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The Department of Education is certainly keeping parents—and schools—on their toes this year: Families of children born in 2011 will apply to kindergarten between Dec. 7 and Jan. 15, with notifications set to come out in mid-March, a month earlier than last year.
The takeaway for parents is simple: Start your research now, and if you happen to be in the midst of middle school or high school applications season too … well, we don’t envy you. Earlier kindergarten applications means parents will have less time to read up on schools and visit them before ranking and submitting their options. (Note that this year’s week-and-a-half-long public school winter break comes in the midst of this.)
Otherwise, the Kindergarten Connect process will remain the same as the past few years. Families may apply online, over the phone, or in person at a Family Welcome Center with a single application. Parents can apply to up to 12 schools, ranking them in order of preference.
With high school admissions season nearing the halfway mark, now’s a great time for 8th and 9th grade families to take stock of what still needs to get done. Hopefully by now you have gotten organized and signed up for school tours and open houses. Make sure to get to the borough high school fairs this Saturday and Sunday, Oct. 17 and 18th from 11 am to 3 pm. It's a great opportunity to ask questions, meet with staff from schools you haven't already seen and to find out about any upcoming school tours that may not be posted on school websites. Keep an open mind as you decide which schools to list on the application.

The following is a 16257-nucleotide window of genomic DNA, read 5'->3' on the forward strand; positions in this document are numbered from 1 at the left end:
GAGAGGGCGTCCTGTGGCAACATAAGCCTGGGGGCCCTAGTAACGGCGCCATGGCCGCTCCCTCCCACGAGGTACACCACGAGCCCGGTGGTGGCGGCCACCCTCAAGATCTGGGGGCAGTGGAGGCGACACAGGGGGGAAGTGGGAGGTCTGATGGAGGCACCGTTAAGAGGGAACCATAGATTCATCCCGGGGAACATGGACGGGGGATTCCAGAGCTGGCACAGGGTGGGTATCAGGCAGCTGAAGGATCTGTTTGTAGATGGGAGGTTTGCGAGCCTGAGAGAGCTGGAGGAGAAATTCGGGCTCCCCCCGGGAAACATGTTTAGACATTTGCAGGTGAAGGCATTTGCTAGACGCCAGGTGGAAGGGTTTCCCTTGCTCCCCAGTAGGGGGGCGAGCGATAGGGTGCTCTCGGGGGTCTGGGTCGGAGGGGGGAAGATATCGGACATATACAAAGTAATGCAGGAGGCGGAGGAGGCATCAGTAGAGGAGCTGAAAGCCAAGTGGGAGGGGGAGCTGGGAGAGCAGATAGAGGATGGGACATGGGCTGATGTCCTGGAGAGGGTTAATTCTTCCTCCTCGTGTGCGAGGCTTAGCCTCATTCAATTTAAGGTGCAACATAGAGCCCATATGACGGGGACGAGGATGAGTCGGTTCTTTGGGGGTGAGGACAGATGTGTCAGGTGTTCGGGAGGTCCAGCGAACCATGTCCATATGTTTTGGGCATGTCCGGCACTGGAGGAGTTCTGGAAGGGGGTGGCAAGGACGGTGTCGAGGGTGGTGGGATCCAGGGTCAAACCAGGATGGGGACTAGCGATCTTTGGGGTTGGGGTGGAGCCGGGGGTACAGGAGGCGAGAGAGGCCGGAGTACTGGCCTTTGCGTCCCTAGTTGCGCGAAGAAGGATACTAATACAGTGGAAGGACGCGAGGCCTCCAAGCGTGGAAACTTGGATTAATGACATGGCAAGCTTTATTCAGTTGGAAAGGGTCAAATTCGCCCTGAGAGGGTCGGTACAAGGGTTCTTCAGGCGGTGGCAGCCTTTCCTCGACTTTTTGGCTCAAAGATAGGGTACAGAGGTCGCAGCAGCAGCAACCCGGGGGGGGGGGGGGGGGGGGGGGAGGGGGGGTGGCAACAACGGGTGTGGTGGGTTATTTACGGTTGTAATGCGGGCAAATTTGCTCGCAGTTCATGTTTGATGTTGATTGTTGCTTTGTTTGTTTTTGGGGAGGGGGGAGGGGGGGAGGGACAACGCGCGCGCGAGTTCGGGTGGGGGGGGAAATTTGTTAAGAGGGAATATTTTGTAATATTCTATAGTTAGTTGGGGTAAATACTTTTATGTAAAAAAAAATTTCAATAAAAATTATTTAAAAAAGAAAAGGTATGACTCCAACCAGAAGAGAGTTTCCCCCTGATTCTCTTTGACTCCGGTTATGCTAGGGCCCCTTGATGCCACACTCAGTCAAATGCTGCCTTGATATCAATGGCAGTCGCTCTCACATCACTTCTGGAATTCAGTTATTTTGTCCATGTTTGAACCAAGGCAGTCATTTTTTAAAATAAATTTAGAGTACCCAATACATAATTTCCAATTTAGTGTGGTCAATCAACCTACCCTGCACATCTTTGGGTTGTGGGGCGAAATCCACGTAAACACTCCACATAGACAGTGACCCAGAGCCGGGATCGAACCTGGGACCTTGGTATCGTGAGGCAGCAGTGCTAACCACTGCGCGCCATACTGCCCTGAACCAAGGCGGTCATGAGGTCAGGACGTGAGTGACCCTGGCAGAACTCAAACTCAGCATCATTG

Here are some tips to help you stay on track for the Dec. 1 application deadline.
Check your application form: High school applications were distributed to 8th-graders last week. Each student gets a personalized application listing key information such as 7th grade state ELA and math test scores, final grades in core subjects and their zoned school, if they have one. Read the application carefully and tell your guidance counselor if any information is incorrect.
Specialized high schools: Thursday, Oct. 15 is the deadline for students to register with their middle school guidance counselor to take the Specialized High School Admissions Test (SHSAT) or audition for LaGuardia High School. Admissions tickets will be distributed on Oct. 21. You need a ticket to take the exam or audition.